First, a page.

Although the Mishna’s concern is whether a person is allowed to write tefillin or mezuzot on Hol HaMoed (we follow the opinion of Rabbi Yehuda who permits a sofer (scribe) to write for himself, but not for reasons of business), the issue that is raised by the rishonim is one that is not discussed by the Talmud at all. Is a person obligated in the commandment of tefillin during this holiday period?
Many of the rishonim (including the Ri”f, the Rambam, the Rashba and others) rule that Hol HaMoed is considered to be Yom Tov, and thus tefillin should not be worn. The Ritva and others rule that these are more similar to regular days and tefillin should be worn. According to the Meiri, this was, in fact, common practice in Ashkenazi communities, while the Sefardic communities followed the ruling of the Rambam and did not wear tefillin. Another suggestion that appears in the rishonim is that tefillin should be put on but no blessings should be recited, since we are not certain whether there is truly an obligation on these days.
There is no final ruling on this disagreement even today, and different communities follow their own traditions. Most Ashkenazi communities follow the Rema who rules that tefillin are put on with the normal blessings, while the Sefardic communities do not put them on at all. With regard to this discussion, Hassidim have accepted the Sefardic tradition and do not put on tefillin. Although in the Diaspora you will often find a single synagogue where some congregants will be praying in tefillin on Hol HaMoed and others will be praying without them, in Israel the accepted practice is that no one wears them publicly.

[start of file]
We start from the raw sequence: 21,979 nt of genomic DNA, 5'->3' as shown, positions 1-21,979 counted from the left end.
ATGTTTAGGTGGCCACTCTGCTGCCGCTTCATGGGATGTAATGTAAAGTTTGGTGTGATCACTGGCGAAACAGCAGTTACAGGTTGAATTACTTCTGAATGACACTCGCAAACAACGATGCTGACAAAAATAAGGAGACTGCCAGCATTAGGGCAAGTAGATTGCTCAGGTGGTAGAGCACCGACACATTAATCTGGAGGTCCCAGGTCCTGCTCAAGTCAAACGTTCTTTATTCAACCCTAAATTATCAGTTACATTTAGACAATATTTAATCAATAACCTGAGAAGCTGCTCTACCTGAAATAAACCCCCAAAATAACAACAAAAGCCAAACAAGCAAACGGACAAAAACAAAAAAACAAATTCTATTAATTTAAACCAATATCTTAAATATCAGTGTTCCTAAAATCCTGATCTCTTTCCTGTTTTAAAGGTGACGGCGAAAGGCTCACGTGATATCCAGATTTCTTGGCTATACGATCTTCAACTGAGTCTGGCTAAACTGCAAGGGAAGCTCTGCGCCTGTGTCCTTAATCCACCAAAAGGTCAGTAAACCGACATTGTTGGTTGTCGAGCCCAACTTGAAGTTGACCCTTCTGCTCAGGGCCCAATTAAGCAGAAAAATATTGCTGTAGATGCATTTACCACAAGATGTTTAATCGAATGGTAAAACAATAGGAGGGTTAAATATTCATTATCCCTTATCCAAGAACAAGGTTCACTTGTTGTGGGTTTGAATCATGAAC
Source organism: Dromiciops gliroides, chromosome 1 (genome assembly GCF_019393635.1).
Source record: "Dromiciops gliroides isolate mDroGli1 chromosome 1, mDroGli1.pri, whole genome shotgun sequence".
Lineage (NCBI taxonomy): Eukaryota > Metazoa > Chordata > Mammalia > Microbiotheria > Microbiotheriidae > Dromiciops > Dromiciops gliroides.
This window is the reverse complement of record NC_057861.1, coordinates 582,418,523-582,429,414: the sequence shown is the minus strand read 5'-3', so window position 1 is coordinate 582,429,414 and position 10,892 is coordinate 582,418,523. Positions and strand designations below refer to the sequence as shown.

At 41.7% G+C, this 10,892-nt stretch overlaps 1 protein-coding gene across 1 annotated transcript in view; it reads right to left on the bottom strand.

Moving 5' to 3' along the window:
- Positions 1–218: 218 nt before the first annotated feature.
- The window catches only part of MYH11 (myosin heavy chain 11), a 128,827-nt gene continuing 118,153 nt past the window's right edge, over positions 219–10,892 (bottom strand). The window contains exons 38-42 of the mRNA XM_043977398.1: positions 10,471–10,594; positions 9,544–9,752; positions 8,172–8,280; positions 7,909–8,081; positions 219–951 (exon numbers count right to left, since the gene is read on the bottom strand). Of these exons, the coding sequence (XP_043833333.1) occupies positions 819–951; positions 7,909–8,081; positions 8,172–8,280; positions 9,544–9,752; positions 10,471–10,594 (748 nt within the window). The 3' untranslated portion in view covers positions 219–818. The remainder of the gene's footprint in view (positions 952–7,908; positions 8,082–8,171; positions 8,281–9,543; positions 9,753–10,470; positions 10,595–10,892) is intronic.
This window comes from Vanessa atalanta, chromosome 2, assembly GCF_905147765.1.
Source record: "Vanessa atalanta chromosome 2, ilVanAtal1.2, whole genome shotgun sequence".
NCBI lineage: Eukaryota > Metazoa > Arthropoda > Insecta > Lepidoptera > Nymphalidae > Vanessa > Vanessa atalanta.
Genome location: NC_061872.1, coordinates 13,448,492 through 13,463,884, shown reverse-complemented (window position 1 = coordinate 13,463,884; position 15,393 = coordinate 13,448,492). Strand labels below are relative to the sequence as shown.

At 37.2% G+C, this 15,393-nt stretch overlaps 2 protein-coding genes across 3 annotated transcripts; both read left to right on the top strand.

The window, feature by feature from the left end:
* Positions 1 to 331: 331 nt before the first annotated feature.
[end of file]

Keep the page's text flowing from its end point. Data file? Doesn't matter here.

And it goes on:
According to those who rule that tefillin are worn, the discussion in the Mishna makes perfect sense – a sofer may need to write tefillin for himself, since he needs to use them on Hol HaMoed. Those who believe that tefillin are not a mitzva on Hol HaMoed will be forced to explain that we permit the sofer to write tefillin for use immediately after the holiday.